(The gist: I had to throw in a documentary to round out my Stanley Film Festival viewing. The Nightmare was interesting and well done but maybe not entertaining enough to invest a festival timeslot.)
Attending an indie film festival, I felt obliged to take in the documentary on the menu. I usually reserve documentaries for home viewing, as they rarely require the grandeur of theater viewing. And in all honesty, I generally opt to view a regular feature film over a documentary if given the choice. However, I was striving for an eclectic sampling at my first time at the Stanley Film Festival.
The Nightmare interviews eight individuals who have suffered with severe sleep paralysis. For these individuals, sleep paralysis consists of feeling like they have woken up and are unable to move; then, almost always, they feel or see a presence in the room. From that commonality, all of their experiences diverge. Yet, in all cases, the experiences of it sounded horrible.
I, personally, have never suffered an episode of sleep paralysis as those in the documentary described. I am, however, prone to nightmares, am capable of lucid dreaming, and lose sensation in my arms as I fall asleep. None of this is at all sleep paralysis, but these experiences of mine allowed me to deeply empathize with the interviewees. I could imagine what it would be like to end up in that next awful step.
The documentary is well composed, based on my limited exposure to and expertise in documentaries. I found it struck a good balance of showing the interviews and providing reenactments. Through the balance, I was able to get a good sense of the people through their stories and mannerisms as they spoke, and I was also able to visualize what they were describing with the reenactment sequences.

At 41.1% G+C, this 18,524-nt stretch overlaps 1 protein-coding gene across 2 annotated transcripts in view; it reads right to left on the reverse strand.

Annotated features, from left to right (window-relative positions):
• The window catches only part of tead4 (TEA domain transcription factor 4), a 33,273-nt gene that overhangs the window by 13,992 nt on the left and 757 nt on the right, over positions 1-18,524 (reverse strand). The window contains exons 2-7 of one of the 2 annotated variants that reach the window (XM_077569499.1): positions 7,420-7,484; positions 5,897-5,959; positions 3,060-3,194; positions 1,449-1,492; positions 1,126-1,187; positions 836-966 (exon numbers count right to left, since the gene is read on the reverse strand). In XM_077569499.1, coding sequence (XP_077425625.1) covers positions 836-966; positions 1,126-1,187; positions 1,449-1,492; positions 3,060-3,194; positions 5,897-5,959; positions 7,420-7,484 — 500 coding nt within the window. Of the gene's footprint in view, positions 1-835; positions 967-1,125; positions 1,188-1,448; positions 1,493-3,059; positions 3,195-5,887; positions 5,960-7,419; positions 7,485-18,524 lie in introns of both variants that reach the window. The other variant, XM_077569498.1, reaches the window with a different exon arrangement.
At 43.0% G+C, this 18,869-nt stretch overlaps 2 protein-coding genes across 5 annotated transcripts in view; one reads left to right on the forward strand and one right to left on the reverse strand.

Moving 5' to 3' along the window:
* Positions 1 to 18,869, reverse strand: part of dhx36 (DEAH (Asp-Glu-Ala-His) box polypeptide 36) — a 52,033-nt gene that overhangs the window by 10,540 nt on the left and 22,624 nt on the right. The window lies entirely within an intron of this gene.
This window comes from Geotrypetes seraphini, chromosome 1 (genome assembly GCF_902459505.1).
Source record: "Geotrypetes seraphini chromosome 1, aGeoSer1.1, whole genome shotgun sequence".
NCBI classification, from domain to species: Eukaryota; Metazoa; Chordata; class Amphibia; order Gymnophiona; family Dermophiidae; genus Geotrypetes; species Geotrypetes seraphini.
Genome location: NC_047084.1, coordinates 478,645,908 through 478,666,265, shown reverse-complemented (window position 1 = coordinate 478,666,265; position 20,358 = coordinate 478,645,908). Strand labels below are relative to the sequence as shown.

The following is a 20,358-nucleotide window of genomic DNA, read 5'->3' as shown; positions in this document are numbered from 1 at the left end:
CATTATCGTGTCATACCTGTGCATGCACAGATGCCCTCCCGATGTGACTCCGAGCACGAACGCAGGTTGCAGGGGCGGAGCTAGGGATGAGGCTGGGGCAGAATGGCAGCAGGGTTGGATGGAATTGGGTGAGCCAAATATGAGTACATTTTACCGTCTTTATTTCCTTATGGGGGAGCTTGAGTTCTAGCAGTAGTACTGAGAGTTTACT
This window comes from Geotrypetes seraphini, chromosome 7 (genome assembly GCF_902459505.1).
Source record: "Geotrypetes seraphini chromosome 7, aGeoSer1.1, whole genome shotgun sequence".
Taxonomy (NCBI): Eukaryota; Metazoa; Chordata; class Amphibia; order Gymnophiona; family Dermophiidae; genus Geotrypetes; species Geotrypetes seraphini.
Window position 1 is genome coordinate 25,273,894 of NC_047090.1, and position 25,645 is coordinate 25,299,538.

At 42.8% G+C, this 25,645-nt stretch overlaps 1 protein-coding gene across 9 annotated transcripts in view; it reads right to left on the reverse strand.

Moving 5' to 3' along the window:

I also found it interesting that symptoms of sleep paralysis appeared cross culturally for centuries. And I appreciated the examination of the horror movies this condition has inspired.
The documentary ultimately ends up posing the question of if the experience of sleep paralysis suggests more in life, as in an alien encounter or religious experience. Each participant had a unique interpretation of their shared symptoms, but it did seem like the directory leans the film a certain direction. Not in that he skewed the interviews but more in that it was transparent how he interpreted his data.
I found The Nightmare interesting, and above all, I truly felt sympathy and empathy for the people included in it, which suggests a well done documentary to me. If I had it to do over again, I may not have watched the film at a festival but rather saved it for my couch at home, but in either case, I would have watched it.